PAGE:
Environmental chemicals as thyroid hormone analogues: New studies indicate that thyroid hormone receptors are targets of industrial chemicals?

Environmental chemicals as thyroid hormone analogues: New studies indicate that thyroid hormone... Thyroid hormone (TH) is essential for normal brain development, but the specific actions of TH differ across developmental time and brain region. These actions of TH are mediated largely by a combination of thyroid hormone receptor (TR) isoforms that exhibit specific temporal and spatial patterns of expression during animal and human brain development. In addition, TR action is influenced by different co-factors, proteins that directly link the TR protein to functional changes in gene expression. Several recent studies now show that TRs may be unintended targets of chemicals manufactured for industrial purposes, and to which humans and wildlife are routinely exposed. Polychlorinated biphenyls (PCBs), polybrominated diphenyl ethers (PBDEs), and bisphenol-A (BPA), and specific halogenated derivatives and metabolites of these compounds, have been shown to bind to TRs and perhaps have selective effects on TR functions. A number of common chemicals including polybrominated biphenyls (PBBs) and phthalates may also exert such effects. Considering the importance of TH in brain development, it will be important to pursue the possibilities that these chemicals – or interactions among chemical classes – are affecting children's health by influencing TH signaling in the developing brain. http://www.deepdyve.com/assets/images/DeepDyve-Logo-lg.png Molecular and Cellular Endocrinology Elsevier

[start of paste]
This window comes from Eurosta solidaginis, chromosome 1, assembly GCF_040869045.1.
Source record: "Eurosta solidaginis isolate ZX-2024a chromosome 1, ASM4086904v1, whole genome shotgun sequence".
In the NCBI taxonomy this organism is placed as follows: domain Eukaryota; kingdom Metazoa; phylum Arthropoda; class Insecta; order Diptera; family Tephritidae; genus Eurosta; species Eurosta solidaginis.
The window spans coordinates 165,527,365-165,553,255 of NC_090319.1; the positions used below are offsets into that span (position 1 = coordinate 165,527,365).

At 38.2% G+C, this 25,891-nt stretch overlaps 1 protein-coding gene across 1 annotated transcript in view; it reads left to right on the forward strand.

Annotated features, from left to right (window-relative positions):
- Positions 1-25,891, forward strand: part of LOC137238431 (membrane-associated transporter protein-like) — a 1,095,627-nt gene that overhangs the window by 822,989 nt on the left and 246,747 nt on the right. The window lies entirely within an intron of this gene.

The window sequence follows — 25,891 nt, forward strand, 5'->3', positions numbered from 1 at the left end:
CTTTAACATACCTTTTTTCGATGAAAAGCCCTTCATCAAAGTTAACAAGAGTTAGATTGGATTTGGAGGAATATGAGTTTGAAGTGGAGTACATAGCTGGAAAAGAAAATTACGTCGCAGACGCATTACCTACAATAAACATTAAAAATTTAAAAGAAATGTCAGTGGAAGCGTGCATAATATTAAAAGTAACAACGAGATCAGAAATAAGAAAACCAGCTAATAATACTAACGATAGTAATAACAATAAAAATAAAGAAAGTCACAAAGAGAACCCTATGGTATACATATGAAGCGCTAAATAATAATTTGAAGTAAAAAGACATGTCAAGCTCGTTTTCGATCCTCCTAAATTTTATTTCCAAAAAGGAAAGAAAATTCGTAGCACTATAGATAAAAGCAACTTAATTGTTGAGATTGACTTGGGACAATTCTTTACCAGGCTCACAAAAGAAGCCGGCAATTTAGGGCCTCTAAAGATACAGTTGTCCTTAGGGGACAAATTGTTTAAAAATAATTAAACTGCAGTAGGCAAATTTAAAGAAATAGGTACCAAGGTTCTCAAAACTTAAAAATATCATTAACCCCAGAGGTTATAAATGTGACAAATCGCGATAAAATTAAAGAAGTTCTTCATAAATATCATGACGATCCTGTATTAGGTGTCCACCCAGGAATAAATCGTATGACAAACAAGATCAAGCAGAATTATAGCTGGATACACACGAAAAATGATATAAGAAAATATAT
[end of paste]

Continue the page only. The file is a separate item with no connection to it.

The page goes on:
Environmental chemicals as thyroid hormone analogues: New studies indicate that thyroid hormone receptors are targets of industrial chemicals?

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Abstract

Thyroid hormone (TH) is essential for normal brain development, but the specific actions of TH differ across developmental time and brain region. These actions of TH are mediated largely by a combination of thyroid hormone receptor (TR) isoforms that exhibit specific temporal and spatial patterns of expression during animal and human brain development. In addition, TR action is influenced by different co-factors, proteins that directly link the TR protein to functional changes in gene expression. Several recent studies now show that TRs may be unintended targets of chemicals manufactured for industrial purposes, and to which humans and wildlife are routinely exposed. Polychlorinated biphenyls (PCBs), polybrominated diphenyl ethers (PBDEs), and bisphenol-A (BPA), and specific halogenated derivatives and metabolites of these compounds, have been shown to bind to TRs and perhaps have selective effects on TR functions. A number of common chemicals including polybrominated biphenyls (PBBs) and phthalates may also exert such effects. Considering the importance of TH in brain development, it will be important to pursue the possibilities that these chemicals – or interactions among chemical classes – are affecting children's health by influencing TH signaling in the developing brain.

Journal

Molecular and Cellular EndocrinologyElsevier

Published: Oct 20, 2005

References

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